News & Events

7th August 2015

Business Growth and Servitization

With customer demand for more value-added services rapidly growing, servitization as a business model and innovation strategy has quickly gained popularity across a number of industries. According to Aston Business School, servitization promises sustained annual business growth of 5 to 10 per cent therefore the concept is now widely used in stimulating organisational change and business growth.

Business Growth and Servitization

The evolution of customer needs combined with growing competition have forced businesses to adopt new business models to secure additional sources of revenue and achieve competitive advantage. As a result, businesses have moved from a pure product orientation towards an integrated product-service offering, providing greater value customers and increasing retention and loyalty. This process, known as servitization, has become a major strategic driver for businesses to remain competitive and satisfy customer needs.

In the context of construction, traditionally the sector has focused predominantly on the design and construction of tangible goods, while services related to the operation and maintenance of buildings were often subsidiary. As the current economic climate has led to falling prices and margins, businesses were forced to rethink their organisational strategy, concentrating on better operational efficiency and building stronger client relationships.  Consequently, faced with a need to encourage growth and increase profitability, businesses embarked on an improvement programme to deliver value added services such as complementary risk advice and property reinstatement cost assessment surveys. Contractors have taken a more holistic approach towards the design, construction, operations, maintenance and post-occupancy of buildings, taking into account the building’s life-cycle and a customer’s unique requirements.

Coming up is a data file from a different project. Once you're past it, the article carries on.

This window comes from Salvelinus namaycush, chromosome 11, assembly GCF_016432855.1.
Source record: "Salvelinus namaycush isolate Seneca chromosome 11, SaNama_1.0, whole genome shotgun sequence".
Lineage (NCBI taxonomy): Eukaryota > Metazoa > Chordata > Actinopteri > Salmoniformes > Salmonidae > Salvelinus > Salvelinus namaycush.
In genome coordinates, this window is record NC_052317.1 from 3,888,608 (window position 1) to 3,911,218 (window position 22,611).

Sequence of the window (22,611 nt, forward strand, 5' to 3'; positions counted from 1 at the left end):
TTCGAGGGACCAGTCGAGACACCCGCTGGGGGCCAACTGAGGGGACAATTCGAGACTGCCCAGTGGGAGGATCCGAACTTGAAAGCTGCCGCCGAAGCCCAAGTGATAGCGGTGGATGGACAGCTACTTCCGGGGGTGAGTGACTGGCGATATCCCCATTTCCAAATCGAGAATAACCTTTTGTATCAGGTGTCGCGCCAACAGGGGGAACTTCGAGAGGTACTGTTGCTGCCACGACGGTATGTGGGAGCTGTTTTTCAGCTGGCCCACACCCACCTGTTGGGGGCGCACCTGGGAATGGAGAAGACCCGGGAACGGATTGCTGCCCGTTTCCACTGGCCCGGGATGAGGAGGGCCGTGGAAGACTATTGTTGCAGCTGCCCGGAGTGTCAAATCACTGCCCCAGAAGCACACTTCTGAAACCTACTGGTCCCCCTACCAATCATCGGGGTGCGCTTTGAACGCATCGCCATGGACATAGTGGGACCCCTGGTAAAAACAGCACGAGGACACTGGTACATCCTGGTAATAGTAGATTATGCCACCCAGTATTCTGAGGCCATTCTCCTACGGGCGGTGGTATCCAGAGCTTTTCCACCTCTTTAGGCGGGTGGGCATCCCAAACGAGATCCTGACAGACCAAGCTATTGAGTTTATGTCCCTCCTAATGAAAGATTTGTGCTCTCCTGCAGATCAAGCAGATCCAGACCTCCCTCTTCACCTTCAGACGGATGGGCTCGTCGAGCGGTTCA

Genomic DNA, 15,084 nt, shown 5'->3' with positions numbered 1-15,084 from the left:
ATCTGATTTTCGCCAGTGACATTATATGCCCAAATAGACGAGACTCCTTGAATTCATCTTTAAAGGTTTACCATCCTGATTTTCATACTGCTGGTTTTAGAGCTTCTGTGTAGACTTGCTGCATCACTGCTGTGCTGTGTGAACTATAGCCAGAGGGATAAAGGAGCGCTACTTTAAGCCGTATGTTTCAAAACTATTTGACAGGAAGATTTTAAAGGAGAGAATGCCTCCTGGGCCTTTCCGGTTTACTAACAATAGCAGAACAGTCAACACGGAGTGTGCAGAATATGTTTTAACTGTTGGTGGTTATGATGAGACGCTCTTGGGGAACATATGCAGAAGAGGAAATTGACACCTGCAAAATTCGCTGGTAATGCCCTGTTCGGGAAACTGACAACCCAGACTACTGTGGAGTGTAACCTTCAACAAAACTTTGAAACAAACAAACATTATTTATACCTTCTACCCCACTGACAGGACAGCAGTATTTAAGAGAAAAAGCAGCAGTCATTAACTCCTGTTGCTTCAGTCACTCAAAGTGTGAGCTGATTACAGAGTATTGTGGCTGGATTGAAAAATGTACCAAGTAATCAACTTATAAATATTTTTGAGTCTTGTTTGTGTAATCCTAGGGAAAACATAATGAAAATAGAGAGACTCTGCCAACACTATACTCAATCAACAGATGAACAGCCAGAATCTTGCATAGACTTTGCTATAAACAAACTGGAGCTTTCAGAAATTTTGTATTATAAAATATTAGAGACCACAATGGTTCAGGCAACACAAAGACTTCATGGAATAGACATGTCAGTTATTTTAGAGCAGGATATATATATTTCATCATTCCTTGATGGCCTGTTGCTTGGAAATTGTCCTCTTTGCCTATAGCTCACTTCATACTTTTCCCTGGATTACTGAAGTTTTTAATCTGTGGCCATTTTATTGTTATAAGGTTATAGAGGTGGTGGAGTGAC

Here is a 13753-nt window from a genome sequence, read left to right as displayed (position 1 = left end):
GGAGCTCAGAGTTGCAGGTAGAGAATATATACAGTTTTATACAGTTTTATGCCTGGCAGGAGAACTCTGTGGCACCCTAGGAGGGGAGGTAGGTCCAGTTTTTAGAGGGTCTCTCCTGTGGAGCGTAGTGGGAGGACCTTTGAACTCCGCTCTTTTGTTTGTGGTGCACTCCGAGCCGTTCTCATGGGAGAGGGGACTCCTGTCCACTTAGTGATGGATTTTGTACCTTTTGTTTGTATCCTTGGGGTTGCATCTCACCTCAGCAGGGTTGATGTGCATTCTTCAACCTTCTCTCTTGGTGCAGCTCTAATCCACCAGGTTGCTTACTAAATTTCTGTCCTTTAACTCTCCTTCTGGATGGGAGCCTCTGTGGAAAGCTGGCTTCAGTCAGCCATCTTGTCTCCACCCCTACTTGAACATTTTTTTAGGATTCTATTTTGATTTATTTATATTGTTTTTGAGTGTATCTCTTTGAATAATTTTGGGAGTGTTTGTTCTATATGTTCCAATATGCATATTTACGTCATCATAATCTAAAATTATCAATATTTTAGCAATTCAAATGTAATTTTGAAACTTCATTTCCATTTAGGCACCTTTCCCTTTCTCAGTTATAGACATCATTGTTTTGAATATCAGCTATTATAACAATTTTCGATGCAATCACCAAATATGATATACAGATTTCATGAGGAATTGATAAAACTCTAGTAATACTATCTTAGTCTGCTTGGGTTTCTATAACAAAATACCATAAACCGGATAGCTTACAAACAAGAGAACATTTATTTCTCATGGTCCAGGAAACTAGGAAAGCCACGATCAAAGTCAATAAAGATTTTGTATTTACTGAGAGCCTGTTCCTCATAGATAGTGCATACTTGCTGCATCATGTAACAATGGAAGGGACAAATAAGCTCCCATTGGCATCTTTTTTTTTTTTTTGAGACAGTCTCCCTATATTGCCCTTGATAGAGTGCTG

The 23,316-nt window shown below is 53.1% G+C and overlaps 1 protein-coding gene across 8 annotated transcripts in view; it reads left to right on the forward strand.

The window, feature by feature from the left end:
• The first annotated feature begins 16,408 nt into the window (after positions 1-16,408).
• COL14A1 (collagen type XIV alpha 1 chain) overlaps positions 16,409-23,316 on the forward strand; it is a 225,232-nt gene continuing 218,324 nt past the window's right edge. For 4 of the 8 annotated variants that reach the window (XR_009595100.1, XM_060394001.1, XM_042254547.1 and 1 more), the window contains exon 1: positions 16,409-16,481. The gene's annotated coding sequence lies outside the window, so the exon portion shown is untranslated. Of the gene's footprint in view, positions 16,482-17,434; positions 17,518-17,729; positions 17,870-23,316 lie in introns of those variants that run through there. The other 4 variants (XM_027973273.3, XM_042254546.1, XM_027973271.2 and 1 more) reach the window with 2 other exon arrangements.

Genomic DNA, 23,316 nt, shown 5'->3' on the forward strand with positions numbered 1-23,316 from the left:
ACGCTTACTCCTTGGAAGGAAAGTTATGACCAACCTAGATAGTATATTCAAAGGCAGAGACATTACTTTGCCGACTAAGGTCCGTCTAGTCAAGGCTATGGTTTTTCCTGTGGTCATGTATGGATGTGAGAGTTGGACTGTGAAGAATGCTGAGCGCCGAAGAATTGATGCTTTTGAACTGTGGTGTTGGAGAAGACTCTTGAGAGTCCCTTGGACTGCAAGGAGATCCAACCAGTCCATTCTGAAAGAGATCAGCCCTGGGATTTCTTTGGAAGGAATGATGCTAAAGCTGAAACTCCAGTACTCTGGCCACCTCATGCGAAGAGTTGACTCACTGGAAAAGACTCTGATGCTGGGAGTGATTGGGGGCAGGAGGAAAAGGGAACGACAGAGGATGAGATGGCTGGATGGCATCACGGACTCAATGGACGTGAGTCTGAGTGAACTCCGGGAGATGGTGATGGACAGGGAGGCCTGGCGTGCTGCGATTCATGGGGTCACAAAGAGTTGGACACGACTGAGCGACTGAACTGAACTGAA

In the service industry companies are looking beyond their traditional offering, assessing the overall needs of customers to broaden the range of services available, such as 24/7 advice or online and application based services. To position themselves as industry leaders, businesses provide customised and personal service that as a result power revenue growth and customer satisfaction. Consequently, extra services are bringing those businesses closer to their customers, building high entry barriers for competitors and enabling overall business growth.

According to the study by Barclays Bank, there is a positive correlation between the adoption of servitization and growth in revenue and profits. Nowadays, when competition is higher than ever before, it has become increasingly difficult for businesses to stand out solely on product or service portfolio. By focusing on adding value, businesses can “servitize” their offering that has a potential to lock the customers in long-term relationships and consequently result in significant year-on-year growth. As stated by Morris Cohen, professor of manufacturing and logistics at the Wharton School of Business at the University of Pennsylvania, “This is the golden age of services, and to survive and prosper every company must transform itself into a service business”.

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